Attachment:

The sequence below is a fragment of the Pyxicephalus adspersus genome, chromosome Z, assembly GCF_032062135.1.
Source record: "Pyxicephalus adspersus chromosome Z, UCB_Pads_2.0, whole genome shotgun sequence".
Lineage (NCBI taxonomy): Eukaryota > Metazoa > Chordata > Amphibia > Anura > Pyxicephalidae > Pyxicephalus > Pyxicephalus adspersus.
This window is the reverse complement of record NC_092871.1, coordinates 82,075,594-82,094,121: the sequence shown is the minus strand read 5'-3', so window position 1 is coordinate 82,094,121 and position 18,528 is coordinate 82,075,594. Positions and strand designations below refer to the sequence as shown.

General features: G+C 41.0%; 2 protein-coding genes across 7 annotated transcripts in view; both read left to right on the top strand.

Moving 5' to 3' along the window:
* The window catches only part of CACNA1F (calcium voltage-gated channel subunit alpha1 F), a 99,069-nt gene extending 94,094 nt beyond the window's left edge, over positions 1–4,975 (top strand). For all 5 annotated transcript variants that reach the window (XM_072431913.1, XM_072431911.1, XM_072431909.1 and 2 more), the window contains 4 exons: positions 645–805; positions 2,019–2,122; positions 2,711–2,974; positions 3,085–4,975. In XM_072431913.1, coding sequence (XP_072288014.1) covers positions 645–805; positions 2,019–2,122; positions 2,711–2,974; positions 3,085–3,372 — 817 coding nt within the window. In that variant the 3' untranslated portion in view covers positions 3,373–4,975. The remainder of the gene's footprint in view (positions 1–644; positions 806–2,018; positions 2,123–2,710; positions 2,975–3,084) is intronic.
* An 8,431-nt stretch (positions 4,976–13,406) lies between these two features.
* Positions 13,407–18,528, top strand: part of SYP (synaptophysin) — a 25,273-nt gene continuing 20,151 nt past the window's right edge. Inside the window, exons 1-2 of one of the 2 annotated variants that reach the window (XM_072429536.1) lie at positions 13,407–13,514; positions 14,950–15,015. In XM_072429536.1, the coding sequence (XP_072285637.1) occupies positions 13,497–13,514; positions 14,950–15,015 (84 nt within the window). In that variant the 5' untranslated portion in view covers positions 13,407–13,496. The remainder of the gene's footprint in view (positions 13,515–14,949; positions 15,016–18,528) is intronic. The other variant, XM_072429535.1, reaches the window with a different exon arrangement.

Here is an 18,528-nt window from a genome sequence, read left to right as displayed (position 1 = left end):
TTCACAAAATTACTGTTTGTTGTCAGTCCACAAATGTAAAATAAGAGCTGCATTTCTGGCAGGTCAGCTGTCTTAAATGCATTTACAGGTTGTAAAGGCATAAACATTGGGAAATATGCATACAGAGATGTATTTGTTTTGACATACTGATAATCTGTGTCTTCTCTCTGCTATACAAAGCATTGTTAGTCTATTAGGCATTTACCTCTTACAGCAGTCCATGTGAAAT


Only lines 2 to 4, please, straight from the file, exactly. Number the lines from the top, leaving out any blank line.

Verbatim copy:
Source record: "Pyxicephalus adspersus chromosome Z, UCB_Pads_2.0, whole genome shotgun sequence".
Lineage (NCBI taxonomy): Eukaryota > Metazoa > Chordata > Amphibia > Anura > Pyxicephalidae > Pyxicephalus > Pyxicephalus adspersus.
This window is the reverse complement of record NC_092871.1, coordinates 82,075,594-82,094,121: the sequence shown is the minus strand read 5'-3', so window position 1 is coordinate 82,094,121 and position 18,528 is coordinate 82,075,594. Positions and strand designations below refer to the sequence as shown.